The best business managers and leaders are the ones, who motivate others, appraise a job well done and alleviate rifts between teammates. Unfortunately, some leaders tend to commit preventable bloopers jeopardizing the work culture and environment leading to a less-productive and gloomy staff.
However, not to forget, the key to optimum employee retention is having a friendly work culture. This is because a satisfied and happy workforce is always more productive than a disengaged and dissatisfied staff.
Read also – 5 signs your employees don’t like you anymore
Here are 5 sins management makes that blows up work culture:
1. Being bossy: Every employee needs guidance and direction from his/her leader, but the prime goal of leaders here is to assist them in becoming self-reliant with increased confidence in their proficiency to innovate.
Ruling your workforce without giving them much room to breathe will force them to quit and thus, a disrupted workplace culture.
2. Being short-tempered: A hot-headed boss or manager is sure to nurture a stressed-out workforce. Further, an unhappy workforce is the root cause of office blues leading to decreased productivity and efficiency. This is why it is advisable for HR managers and business leaders to be all ears to an employee when he/she is expressing out rather than allowing the temper to play spoilsport.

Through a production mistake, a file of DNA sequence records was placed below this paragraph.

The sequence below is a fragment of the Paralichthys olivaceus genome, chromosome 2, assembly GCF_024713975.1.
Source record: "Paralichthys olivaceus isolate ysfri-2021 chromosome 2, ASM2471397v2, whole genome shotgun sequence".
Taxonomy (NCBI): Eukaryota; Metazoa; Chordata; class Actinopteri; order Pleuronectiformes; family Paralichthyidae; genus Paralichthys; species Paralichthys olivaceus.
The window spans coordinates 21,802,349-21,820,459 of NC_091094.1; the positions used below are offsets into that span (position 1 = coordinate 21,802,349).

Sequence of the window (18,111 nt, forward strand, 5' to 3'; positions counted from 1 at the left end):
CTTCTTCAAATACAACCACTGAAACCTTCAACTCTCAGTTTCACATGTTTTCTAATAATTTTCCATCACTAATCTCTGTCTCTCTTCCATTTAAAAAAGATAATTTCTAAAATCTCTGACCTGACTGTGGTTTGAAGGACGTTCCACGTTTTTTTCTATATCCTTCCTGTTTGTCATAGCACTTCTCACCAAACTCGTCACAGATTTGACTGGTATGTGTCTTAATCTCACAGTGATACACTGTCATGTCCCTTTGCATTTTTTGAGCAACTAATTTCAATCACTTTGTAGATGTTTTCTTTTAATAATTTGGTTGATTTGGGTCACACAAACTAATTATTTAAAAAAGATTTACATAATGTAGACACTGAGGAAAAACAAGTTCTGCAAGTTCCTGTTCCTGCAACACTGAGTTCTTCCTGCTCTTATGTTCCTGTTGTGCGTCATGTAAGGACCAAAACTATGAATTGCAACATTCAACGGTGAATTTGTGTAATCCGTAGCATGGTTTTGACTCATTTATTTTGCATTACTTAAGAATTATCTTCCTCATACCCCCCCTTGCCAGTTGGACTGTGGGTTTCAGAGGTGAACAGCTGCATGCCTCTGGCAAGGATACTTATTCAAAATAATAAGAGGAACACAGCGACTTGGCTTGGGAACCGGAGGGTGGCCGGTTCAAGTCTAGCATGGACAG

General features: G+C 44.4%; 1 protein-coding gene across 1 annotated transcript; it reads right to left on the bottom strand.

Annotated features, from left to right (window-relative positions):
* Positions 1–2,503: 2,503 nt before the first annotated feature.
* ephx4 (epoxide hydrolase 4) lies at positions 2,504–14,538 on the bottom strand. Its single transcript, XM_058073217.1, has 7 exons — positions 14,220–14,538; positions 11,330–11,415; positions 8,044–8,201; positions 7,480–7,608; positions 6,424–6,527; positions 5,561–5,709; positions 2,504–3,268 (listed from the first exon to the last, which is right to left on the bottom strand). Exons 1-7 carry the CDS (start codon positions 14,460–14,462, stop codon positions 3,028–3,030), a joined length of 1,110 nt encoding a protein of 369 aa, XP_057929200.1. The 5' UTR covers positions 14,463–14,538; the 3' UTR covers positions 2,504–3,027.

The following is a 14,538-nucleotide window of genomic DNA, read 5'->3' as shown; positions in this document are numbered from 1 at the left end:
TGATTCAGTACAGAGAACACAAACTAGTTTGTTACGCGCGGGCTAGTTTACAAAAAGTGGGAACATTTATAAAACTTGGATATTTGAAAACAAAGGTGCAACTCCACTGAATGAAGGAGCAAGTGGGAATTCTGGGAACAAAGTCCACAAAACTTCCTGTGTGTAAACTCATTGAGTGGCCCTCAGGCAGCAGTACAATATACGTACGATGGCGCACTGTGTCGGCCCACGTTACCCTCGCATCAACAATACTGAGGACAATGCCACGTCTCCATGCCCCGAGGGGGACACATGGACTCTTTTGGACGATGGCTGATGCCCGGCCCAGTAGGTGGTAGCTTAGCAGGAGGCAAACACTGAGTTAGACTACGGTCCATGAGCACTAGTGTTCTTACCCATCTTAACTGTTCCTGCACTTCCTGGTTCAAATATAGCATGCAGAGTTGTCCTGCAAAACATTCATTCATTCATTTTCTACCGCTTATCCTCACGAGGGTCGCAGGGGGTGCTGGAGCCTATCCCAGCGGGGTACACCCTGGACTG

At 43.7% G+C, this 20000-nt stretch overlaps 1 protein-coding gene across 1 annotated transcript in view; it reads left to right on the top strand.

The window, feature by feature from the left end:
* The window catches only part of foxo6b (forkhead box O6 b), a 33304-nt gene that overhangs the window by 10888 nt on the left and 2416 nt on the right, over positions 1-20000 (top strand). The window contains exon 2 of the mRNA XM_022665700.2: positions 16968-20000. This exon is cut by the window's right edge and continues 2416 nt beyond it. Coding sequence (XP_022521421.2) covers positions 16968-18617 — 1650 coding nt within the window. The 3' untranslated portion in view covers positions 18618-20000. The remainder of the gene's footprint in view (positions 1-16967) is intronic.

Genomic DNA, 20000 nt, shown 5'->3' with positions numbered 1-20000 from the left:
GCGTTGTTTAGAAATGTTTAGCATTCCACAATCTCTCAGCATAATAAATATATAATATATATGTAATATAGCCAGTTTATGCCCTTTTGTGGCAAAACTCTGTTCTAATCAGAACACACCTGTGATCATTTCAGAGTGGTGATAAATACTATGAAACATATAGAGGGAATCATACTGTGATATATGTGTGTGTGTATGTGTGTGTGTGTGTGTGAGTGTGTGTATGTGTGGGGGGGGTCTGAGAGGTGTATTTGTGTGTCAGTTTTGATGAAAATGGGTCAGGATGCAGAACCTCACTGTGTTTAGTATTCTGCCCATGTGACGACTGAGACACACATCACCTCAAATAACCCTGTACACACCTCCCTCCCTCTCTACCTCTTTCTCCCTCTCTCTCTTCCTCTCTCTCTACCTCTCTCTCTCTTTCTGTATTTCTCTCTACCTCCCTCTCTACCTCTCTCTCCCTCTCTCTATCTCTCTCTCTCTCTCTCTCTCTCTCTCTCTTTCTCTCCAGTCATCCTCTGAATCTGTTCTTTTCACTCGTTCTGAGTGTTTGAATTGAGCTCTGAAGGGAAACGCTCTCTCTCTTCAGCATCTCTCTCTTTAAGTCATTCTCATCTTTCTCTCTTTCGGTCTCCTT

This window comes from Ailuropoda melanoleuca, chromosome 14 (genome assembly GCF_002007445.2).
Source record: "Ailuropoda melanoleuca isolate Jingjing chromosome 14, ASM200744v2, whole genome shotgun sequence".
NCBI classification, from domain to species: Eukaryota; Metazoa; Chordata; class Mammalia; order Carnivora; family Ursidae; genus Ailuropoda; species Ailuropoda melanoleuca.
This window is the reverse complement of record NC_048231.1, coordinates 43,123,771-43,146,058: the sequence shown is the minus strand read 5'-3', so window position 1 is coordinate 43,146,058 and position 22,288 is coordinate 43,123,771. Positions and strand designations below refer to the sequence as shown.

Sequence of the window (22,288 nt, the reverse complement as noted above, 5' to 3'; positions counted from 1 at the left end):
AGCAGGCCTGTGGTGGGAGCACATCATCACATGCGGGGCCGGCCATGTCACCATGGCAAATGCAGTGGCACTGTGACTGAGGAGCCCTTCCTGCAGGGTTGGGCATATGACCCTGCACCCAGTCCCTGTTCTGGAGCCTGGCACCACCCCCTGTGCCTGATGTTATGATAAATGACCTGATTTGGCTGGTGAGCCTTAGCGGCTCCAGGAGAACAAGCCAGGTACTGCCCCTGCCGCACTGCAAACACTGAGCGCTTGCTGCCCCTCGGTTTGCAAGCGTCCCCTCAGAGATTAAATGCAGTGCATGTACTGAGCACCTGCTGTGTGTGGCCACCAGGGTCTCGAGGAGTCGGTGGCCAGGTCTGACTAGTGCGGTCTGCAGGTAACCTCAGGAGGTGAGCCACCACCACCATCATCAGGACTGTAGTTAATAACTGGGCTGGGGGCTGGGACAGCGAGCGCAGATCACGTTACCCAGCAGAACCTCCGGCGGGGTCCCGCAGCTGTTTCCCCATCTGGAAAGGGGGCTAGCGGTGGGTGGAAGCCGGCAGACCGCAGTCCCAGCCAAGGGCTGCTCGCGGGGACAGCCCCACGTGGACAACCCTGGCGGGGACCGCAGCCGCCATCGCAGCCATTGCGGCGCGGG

3. Hiring the wrong person: Yes, one bad apple can spoil the entire bunch. Even a single bad recruit, who indulges in ceaseless gossips creating grapevines, is unproductive or the worse of all, sells trading secrets that can sabotage the work environment for all.
Thus, HR managers and leaders ought to take their time to recruit the right person.
4. Treating your staff like slaves: Your workforce is just as important as your clients are and thus, they deserve to be treated the same way. HR professionals and business managers should appreciate the accomplishments of their employees on a regular basis. One of the easiest ways to recognize a job well done by an employee is to reward him/her with freebies, coupons, etc. This helps to retain top talents.
5. Lacking compassion: Say for instance an employee calls in for leave to be with his sick parent or for some other personal reason. Here, being a hard-hearted boss or manager is never a cool idea. Of course, this excludes frequent latecomers and absentees.
The key to becoming a good boss or leader is all about keeping the right balance between assessing your conduct and deciding which strategies will cater best to your staff. Often, business leaders and HR managers channelize their focus on building company culture overlooking employee’s needs. Avoid these mistakes and retain the best talents with your company for long.
Remember, ‘always be a leader that you would love to follow.’